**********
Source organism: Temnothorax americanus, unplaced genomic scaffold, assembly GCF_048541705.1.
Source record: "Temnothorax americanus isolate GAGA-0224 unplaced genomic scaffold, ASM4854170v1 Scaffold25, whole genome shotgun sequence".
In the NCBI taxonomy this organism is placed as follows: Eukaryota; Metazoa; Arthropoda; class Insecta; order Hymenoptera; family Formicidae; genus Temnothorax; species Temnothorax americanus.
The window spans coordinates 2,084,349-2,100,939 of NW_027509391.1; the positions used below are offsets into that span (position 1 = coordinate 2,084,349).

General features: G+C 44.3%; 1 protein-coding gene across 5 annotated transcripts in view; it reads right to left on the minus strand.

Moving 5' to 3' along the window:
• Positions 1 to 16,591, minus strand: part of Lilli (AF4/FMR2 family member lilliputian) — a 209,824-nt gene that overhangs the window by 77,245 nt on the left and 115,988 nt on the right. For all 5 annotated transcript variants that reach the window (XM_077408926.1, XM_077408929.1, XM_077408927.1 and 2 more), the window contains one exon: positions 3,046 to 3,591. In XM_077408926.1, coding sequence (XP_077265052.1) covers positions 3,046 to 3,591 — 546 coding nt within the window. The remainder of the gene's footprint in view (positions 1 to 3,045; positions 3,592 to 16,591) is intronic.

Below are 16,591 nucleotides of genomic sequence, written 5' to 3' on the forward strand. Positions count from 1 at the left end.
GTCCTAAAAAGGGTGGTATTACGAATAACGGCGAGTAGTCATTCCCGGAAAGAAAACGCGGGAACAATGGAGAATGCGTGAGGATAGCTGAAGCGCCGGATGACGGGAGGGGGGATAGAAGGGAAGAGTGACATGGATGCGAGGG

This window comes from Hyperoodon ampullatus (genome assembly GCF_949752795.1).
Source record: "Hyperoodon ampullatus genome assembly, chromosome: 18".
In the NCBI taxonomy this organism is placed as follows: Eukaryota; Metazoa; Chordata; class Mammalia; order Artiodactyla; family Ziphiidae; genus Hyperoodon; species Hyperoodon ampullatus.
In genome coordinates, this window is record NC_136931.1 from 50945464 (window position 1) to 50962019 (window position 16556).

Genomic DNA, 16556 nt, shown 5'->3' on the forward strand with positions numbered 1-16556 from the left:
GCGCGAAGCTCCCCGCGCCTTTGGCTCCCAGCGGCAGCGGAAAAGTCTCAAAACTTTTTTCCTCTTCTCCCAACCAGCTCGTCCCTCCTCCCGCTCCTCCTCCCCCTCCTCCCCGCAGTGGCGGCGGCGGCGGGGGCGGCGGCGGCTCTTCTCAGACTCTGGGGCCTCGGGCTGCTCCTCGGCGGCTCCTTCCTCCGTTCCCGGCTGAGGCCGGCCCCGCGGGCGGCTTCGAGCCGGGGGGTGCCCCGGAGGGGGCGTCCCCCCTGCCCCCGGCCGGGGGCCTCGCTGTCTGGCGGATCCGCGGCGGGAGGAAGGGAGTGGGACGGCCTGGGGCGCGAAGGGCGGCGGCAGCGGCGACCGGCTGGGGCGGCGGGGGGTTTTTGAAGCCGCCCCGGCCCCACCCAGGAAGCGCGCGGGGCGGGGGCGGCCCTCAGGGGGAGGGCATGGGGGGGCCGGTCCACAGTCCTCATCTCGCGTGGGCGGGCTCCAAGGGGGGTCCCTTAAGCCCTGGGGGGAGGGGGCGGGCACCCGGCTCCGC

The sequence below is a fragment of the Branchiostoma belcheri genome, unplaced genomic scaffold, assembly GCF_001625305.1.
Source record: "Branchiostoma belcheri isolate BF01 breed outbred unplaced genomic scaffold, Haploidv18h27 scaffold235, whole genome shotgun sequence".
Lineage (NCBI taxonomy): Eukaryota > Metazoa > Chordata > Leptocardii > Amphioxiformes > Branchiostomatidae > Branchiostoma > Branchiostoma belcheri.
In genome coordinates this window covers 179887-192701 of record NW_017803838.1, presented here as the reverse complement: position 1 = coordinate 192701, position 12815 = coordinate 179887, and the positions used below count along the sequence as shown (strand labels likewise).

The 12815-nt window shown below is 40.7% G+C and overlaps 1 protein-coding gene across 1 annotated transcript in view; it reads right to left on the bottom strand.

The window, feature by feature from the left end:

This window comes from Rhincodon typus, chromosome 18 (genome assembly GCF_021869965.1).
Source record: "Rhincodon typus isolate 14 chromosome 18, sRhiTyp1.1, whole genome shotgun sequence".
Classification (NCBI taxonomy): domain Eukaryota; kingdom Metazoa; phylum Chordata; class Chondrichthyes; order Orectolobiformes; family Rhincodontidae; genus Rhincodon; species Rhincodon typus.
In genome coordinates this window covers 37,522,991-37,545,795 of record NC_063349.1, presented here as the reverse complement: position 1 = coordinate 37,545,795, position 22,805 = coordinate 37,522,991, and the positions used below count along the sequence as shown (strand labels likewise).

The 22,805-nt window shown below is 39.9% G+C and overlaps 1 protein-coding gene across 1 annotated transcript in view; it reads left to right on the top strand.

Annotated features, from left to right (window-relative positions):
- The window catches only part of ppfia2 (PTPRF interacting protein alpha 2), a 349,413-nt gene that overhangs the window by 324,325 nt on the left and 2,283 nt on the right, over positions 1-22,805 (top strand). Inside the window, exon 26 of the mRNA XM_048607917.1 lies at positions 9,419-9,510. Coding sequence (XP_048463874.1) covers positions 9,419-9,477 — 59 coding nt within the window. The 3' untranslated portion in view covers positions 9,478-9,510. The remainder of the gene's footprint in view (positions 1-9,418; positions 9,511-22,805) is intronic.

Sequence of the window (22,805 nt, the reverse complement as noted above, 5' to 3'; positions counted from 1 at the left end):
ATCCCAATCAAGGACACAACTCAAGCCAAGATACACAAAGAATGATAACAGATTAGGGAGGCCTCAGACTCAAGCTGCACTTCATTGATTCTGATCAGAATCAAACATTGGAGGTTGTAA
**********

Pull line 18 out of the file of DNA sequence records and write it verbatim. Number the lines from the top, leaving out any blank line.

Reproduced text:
Lineage (NCBI taxonomy): Eukaryota > Metazoa > Chordata > Leptocardii > Amphioxiformes > Branchiostomatidae > Branchiostoma > Branchiostoma belcheri.